In Tony Morrison’s Home, he creates a connection in the beginning of his book to the end of his book. In the beginning of the book Morrison writes, “They were so beautiful. So brutal. And they stood like men.” (Pg. 5). This was in reference to the horses that Frank spotted after him and his sister Cee witnessed the burial of a man. Morrison later on connects that quote by writing, “Here Stands A Man.” (Pg 145). This was in reference to Frank and Cee reburying the body of the man from the start of the book. I found this quote to be ironic because the man they buried is clearly not standing for he is dead. The simile made in the beginning of the novel is symbolic in many ways. Horses are known to be strong, majestic creatures. I decided to do research on the symbolic meaning of claiming a horse as a spirit animal. I discovered that a horse is symbolic for war, service to others, fertility, and power of mind, body and spirit. Each of these symbols are reoccurring themes that are presented in the book Home.
War is represented in that Frank served in the army and fought in the war. During the war Frank felt as if he was alive.
Service to others was present in that Frank has witnessed various deaths of his friends in war, such as his friend Mike and Stuff. When Frank discovered that Cee was in danger, he feared that he would not be able to save Cee as well. Frank was the saving grace in Cee’s childhood. He loved and protected her when all the adults were either too busy or too bitter to care. But he protected her so well that she never learned to take care of herself.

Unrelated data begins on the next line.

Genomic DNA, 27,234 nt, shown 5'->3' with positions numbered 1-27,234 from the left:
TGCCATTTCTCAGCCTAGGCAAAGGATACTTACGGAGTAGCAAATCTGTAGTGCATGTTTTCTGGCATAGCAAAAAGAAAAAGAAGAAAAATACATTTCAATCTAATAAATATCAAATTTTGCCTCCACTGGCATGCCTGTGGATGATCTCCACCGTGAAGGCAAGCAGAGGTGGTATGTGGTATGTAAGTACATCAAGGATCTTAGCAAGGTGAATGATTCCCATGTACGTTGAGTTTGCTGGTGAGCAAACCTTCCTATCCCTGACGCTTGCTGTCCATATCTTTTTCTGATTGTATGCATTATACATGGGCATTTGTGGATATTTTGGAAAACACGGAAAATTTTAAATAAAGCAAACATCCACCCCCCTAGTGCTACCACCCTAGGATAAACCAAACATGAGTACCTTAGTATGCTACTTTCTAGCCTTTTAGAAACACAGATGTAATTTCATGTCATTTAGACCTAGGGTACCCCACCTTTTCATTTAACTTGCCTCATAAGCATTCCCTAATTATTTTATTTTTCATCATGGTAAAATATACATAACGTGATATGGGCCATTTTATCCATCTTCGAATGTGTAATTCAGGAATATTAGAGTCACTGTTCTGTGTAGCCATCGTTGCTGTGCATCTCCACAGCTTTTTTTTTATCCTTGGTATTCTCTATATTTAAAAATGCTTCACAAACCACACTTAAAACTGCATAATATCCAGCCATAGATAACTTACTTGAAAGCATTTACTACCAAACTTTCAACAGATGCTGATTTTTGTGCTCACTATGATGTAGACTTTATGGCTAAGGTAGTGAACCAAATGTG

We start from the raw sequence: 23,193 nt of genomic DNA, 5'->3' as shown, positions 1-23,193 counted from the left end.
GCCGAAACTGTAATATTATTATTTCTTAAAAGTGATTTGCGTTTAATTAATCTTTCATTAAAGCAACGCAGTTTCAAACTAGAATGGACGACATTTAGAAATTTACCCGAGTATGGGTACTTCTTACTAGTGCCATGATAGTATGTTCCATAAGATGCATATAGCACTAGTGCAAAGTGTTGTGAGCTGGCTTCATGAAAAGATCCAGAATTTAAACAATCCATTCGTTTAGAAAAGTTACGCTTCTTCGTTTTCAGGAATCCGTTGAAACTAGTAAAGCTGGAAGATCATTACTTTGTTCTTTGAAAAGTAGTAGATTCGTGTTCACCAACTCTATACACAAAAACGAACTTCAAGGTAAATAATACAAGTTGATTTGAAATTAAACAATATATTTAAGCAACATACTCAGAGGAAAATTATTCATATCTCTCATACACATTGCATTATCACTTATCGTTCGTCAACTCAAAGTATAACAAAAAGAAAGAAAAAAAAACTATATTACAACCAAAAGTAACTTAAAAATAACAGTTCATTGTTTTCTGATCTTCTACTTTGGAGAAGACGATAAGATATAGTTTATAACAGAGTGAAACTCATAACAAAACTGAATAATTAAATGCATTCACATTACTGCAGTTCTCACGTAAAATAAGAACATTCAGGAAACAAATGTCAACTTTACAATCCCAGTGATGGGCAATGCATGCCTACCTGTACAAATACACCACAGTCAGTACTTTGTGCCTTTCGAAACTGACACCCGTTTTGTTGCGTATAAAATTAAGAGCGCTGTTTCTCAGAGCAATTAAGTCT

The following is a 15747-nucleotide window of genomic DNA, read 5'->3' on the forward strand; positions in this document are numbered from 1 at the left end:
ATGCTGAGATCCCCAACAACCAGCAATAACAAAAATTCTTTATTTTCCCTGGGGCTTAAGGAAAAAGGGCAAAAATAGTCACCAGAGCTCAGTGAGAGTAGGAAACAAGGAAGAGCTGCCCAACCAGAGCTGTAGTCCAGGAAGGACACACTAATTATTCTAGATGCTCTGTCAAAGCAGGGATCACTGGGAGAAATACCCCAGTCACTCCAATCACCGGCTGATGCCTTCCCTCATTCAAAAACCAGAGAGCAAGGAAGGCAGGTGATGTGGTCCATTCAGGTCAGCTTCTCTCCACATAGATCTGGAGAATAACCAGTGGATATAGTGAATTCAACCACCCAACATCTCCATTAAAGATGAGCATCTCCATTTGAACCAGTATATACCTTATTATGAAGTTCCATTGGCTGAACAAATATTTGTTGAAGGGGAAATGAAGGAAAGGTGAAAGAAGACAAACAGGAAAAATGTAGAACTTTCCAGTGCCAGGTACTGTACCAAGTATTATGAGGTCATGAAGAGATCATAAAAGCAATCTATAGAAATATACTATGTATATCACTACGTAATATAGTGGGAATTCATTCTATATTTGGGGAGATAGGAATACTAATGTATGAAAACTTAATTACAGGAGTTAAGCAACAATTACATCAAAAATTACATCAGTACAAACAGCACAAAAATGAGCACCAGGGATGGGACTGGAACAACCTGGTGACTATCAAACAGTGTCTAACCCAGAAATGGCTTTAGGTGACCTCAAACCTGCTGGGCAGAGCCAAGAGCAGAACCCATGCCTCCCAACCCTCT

Fertility was evident after Cee being unable to bare a child. Although it is the opposite of being fertile, this part in the book was critical in further developing Cee’s character. Cee had to come to terms with being unable to get pregnant. She later picked up making quilts. Frank convinces Cee to use her first quilt in aiding in the burial of the unnamed man. I interpreted them burying Cee’s first quilt as putting the past behind them and beginning a new life.
Power of mind, body and spirit was distinguished through Frank’s PTSD. In the book Frank is faced with the difficult decision of letting a little Korean girl live with the pain of being mentally and physically abused or killing her. Frank chose to kill her because not only is it saving her from the traumatizing experience, it is saving Frank from having to live with the guilt. The story of the Korean girl was never mentioned in the book after the first time it was brought up, and I believe this is because it is triggering to Frank and due to his PTSD he attempts to repress this memory.